In the case of the continuous dots (produced in the successive cycles t2-t3, t3-t4, . . . ), however, immediately after the free end of the armature 3 overshoots when returning the wire 4 (e.g., at time t3 as to cycle t2-t3), the electrical charging begins for the next cycle (i.e., the cycle t3-t4, for this example), and therefore, the displacement of the wire 4 produced by the second (i.e., each next-successive) charge becomes larger than that due to the previous (i.e., each respectively next-preceding) charge, and thus the overshoot of the armature 3, i.e., the amplitude (of movement, or displacement) of the wire 4, becomes larger and larger in the successive cycles (i.e., t3-t4, t4-t5, . . . ), as shown by the angularly downwardly extending dotted line labelled "INCREASE OF AMPLITUDE." Finally, the accumulated overshoot becomes significantly large at the last dot of the continuous dots, and therefore, at the next cycle in which there is no dot (i.e., cycle t6-t7), although an electric charge is not applied to the electroexpansive element, the wire 4 may move upwardly, and thus in the printing direction, due to the energy accumulated in the armature 3 by the excess stress imposed by the overshooting, and accordingly, a "ghost" dot may be printed and thus appear at a point C, which reduces the print quality.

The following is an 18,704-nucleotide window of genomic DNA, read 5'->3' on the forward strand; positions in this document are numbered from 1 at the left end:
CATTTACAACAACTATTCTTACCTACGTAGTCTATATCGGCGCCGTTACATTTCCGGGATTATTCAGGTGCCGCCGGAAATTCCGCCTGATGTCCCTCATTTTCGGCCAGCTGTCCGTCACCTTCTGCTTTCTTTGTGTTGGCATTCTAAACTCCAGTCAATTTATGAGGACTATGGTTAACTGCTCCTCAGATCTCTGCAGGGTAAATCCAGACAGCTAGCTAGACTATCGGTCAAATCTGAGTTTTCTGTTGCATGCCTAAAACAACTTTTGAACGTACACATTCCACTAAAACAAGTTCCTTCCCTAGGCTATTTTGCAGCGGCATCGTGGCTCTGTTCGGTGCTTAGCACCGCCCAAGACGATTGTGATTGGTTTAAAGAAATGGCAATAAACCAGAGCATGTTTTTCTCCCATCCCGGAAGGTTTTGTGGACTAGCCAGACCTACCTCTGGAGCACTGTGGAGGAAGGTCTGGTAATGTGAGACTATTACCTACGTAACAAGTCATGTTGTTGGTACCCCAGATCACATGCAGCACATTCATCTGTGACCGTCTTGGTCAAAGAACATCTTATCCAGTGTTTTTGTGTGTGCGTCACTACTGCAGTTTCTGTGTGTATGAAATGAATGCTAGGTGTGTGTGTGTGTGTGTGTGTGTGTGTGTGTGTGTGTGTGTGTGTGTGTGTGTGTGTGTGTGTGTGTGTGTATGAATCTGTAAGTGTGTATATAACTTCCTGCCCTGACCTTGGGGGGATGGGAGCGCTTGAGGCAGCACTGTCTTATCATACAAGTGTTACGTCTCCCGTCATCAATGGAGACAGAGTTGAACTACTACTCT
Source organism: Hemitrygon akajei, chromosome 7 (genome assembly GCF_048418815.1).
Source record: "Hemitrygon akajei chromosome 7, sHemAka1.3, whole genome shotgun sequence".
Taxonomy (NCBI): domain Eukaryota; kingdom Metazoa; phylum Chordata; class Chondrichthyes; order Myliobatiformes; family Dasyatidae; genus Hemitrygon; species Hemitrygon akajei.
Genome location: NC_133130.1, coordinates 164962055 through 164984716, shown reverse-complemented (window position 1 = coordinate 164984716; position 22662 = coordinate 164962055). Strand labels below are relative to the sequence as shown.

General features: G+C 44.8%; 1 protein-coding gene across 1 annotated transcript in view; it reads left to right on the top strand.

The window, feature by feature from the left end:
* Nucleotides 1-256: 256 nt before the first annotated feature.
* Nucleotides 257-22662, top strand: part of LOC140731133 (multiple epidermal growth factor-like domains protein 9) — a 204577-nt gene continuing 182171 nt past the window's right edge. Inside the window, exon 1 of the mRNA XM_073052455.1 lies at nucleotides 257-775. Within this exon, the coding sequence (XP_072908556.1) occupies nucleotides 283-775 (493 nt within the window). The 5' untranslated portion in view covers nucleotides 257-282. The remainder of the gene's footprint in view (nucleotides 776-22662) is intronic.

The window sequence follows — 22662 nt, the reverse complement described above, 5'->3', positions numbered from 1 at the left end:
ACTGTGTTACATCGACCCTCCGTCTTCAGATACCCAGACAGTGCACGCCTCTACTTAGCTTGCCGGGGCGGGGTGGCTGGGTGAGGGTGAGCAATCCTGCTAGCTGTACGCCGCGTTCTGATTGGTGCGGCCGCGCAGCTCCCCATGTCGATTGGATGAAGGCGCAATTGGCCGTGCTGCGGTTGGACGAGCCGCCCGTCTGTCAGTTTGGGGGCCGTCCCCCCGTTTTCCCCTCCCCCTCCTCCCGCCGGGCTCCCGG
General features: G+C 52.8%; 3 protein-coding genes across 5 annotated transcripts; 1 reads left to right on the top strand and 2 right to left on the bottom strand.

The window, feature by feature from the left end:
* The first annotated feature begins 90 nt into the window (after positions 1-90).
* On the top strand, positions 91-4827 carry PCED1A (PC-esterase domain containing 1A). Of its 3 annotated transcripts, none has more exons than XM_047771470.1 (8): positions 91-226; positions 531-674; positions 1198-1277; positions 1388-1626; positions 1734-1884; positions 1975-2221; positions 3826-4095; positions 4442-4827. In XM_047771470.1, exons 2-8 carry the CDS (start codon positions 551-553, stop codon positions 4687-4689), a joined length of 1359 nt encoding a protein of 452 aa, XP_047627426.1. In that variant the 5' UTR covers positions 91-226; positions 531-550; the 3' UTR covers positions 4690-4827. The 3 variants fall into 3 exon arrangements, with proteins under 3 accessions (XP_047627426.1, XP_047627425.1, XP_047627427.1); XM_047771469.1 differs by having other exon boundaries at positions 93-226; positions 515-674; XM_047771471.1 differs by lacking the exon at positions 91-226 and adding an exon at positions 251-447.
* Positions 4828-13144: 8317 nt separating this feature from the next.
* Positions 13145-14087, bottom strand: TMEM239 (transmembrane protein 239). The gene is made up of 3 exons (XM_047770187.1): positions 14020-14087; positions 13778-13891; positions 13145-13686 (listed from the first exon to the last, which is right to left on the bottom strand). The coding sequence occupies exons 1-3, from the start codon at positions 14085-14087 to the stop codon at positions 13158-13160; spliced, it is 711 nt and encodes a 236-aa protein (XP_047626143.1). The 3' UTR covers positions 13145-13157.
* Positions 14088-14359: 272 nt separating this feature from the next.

According to the improvements shown by plots (4) and (5) of FIG. 4, in the case of the discontinuous (single) dot, the charge time A and the discharge time B are the same as in plot (2), but in the case of the continuous dots (e.g., at t2-t3, t3-t4 . . . t5-t6), the discharge is completed sooner in each cycle, i.e., the discharge time B' (in cycle t2-t3) is shorter than the time B (in the single dot cycle t0-t1 and also in the last cycle t5-t6 of the series of continuous dots). The operation (i.e., the displacement amplitude S) of the wire 4 thus is improved, compared to the above-mentioned case (3). Nevertheless, when considering the discharge operation, in some printing cycles a full discharge is made, but in other cycles the discharge operation terminates before a full discharge is obtained. Accordingly, the initial operating conditions of the wire become uneven, and therefore, reliable operation of the wire cannot be expected, particularly in a last half D ("UNSTABLE OPERATION") of the cycle of continuous dots.